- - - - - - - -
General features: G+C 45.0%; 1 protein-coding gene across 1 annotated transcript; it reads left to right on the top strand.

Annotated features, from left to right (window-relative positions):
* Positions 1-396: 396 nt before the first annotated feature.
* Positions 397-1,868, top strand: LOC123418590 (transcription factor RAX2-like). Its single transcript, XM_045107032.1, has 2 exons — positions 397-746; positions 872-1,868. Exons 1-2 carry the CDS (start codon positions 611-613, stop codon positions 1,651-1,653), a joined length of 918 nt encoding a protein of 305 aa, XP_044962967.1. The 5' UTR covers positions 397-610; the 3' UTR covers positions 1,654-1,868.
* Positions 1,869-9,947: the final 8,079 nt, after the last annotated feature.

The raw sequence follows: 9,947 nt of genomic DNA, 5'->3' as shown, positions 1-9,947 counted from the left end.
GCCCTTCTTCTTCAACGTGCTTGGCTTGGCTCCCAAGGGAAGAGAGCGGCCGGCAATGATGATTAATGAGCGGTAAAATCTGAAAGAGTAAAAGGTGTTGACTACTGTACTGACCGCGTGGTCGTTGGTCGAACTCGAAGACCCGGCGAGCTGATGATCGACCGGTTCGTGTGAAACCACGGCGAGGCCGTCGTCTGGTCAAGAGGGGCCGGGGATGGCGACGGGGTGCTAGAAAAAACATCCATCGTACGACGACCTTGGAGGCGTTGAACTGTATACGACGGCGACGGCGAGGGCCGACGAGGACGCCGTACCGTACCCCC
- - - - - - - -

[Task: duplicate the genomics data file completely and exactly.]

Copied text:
General features: G+C 45.0%; 1 protein-coding gene across 1 annotated transcript; it reads left to right on the top strand.

Annotated features, from left to right (window-relative positions):
* Positions 1-396: 396 nt before the first annotated feature.
* Positions 397-1,868, top strand: LOC123418590 (transcription factor RAX2-like). Its single transcript, XM_045107032.1, has 2 exons — positions 397-746; positions 872-1,868. Exons 1-2 carry the CDS (start codon positions 611-613, stop codon positions 1,651-1,653), a joined length of 918 nt encoding a protein of 305 aa, XP_044962967.1. The 5' UTR covers positions 397-610; the 3' UTR covers positions 1,654-1,868.
* Positions 1,869-9,947: the final 8,079 nt, after the last annotated feature.

The raw sequence follows: 9,947 nt of genomic DNA, 5'->3' as shown, positions 1-9,947 counted from the left end.
GCCCTTCTTCTTCAACGTGCTTGGCTTGGCTCCCAAGGGAAGAGAGCGGCCGGCAATGATGATTAATGAGCGGTAAAATCTGAAAGAGTAAAAGGTGTTGACTACTGTACTGACCGCGTGGTCGTTGGTCGAACTCGAAGACCCGGCGAGCTGATGATCGACCGGTTCGTGTGAAACCACGGCGAGGCCGTCGTCTGGTCAAGAGGGGCCGGGGATGGCGACGGGGTGCTAGAAAAAACATCCATCGTACGACGACCTTGGAGGCGTTGAACTGTATACGACGGCGACGGCGAGGGCCGACGAGGACGCCGTACCGTACCCCC